Staple foods constitute dominant parts of diet and supply major proportions of nutrient needs of a group of people.
In Ghana, staple foods are mainly rice, wheat, maize (corn), millet, sorghum, roots and tubers such as potatoes, cassava, yams; animal products such as meat, milk, eggs, and fish.
Others are mushrooms and snails.
Most Ghanaians live on diets based on one or more of these staples which are usually starchy and filling.
Fufu, Banku, Rice Balls, Waakye (Rice and Beans), Kenkey and others are daily foods that made out of these staples.
Soup and sauces made from garden egg, Kontomire, tomatoes okra and other vegetables usually accompany every meal.
Though our staples are predominantly heavy and starchy, those who are conscious of their body size and weight try to avoid eating heavy meals.
As snacking in between the three main meals of the day is untypical, it is not uncommon to find Ghanaians eat Banku or Kenkey for breakfast.
Such people find eating heavy meals as a way to avoid constant hunger.
Others say it is a way to preserve their cultural delicacies.
The weight and size conscious try to avoid carbohydrate meals such as Fufu, Banku and Kenkey especially for supper.
But really, is it the “heaviness” of our meals or the amount of carbohydrates consumed that affect weight-gain?
Can what we eat, when we eat and how often we do same affect weight management?
Do we necessarily have to avoid carbohydrates in our quest to manage our weight?
Carbohydrate is essential in providing daily energy needs for the body.
It is vital for digestion and other physical activities.
High-carbohydrate foods are sources of many essential nutrients, including Fiber, potassium and a variety of minerals.
Noted for causing weight gain, carbohydrates form the bulk of Ghanaian diets and are perceived as one that retards the progress of people who are trying to manage their weight.
Though carbohydrates form a major part of our diets, they always come with soup or stews which are made from vegetables, fish, and meat.
For a balanced meal therefore, Mrs.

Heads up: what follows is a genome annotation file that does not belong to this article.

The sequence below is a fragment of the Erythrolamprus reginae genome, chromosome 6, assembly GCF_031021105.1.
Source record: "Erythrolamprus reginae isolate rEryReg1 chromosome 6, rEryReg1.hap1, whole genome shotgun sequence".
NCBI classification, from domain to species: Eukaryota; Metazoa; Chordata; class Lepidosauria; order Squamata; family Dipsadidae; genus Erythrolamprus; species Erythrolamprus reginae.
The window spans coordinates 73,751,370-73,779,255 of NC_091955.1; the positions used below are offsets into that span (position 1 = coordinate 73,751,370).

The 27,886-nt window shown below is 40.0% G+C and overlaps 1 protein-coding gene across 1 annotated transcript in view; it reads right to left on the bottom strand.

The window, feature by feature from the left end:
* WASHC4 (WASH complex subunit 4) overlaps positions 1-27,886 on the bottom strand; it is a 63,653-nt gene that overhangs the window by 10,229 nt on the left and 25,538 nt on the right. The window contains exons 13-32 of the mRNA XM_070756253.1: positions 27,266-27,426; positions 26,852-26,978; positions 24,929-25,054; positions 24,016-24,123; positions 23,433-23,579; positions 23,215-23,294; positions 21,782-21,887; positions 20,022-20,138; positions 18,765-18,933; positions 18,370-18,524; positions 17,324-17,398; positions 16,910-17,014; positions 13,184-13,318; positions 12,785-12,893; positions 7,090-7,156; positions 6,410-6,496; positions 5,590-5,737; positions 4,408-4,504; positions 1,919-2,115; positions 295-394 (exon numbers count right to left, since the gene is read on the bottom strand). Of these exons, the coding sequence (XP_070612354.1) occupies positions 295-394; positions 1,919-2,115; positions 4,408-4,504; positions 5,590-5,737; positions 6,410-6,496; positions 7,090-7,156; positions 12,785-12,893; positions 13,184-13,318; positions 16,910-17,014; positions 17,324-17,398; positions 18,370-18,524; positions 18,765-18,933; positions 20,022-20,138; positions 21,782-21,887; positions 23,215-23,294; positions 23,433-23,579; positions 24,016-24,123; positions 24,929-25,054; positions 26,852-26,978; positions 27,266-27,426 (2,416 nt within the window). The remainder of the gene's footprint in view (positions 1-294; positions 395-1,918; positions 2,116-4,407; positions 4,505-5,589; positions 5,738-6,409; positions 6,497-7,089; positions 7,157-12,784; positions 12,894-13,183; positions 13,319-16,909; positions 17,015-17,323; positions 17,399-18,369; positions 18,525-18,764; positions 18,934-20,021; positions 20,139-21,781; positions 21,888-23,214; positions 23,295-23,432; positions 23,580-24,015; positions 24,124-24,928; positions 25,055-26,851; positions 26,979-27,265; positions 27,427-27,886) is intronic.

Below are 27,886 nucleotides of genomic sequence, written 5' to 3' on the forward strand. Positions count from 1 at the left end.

Quist-Therson advised that soup and sauces accompanying meals should have ingredients that are rich in protein and vitamins.
According to her, the most critical factor which affects the nutritional value in our staple foods is the mode of preparation.
For instance, she says, “it is healthier to cook rice without oil, especially if accompanying soup or sauce is likely to have oil in them, which is usually the case”.
Palm-nut soup, groundnut-soup and light soup (made of garden eggs) are the most common types of soup eaten in Ghana.
These soups usually have oil in them, while Stews and Sauces are more often than not prepared with palm oil or vegetable oil.
It is therefore not necessary to boil rice without oil.
As much as possible, one should avoid fats and oils.
Instead of frying fish, meat, etc.
you could opt for baking, grilling or boiling.
Also vegetables should as often as possible be eaten freshly.
Abom refers to food accompaniments prepared from garden eggs, Kontomire (cocoyam leaves), tomatoes, etc.
The vegetables are usually cooked and mashed in earthenware bowls.
Typically, palm oil is added but it is advisable to have them without oil.
Abom usually accompanies Ampesi, a term given to boiled yam, plantain cocoyam and other root and tuber dishes.
Choosing rice, nutritionists recommend local brown rice which contains a lot of fiber and other micronutrients.
Polished white rice has very little or no fibre.
It is readily digested and so to achieve satiety, it has to be taken in fairly larger quantities.
If you choose white rice however, you can add steamed vegetables to increase fibre content, achieve satiety and benefit from the micronutrients in the vegetables.
It is worth noting, according Mrs.
Quist-Therson, that the heavy nature of our staples is not necessarily responsible for unnecessary weight gain.
However, the quantity and time at which such meals are taken could cause weight gain.
Studies show that late eaters are likely to consume more calories.
For instance one is likely to eat a lot more when eating Fufu because of its smooth texture and the ease of swallowing.
At night, the digestive system slows down and nutrients in food are not fully absorbed.
When this happens, food is converted into fat leading to weight gain.
Eating starchy foods in large quantities beyond one’s body’s energy requirements could lead to unnecessary weight gain.
Moderate eating therefore, is the key to maintaining a healthy weight.
Detect your satiety cues accurately and stop eating as soon as you begin to feel satisfied.
By: Vera Asokwa Ofori/Citifmonline.com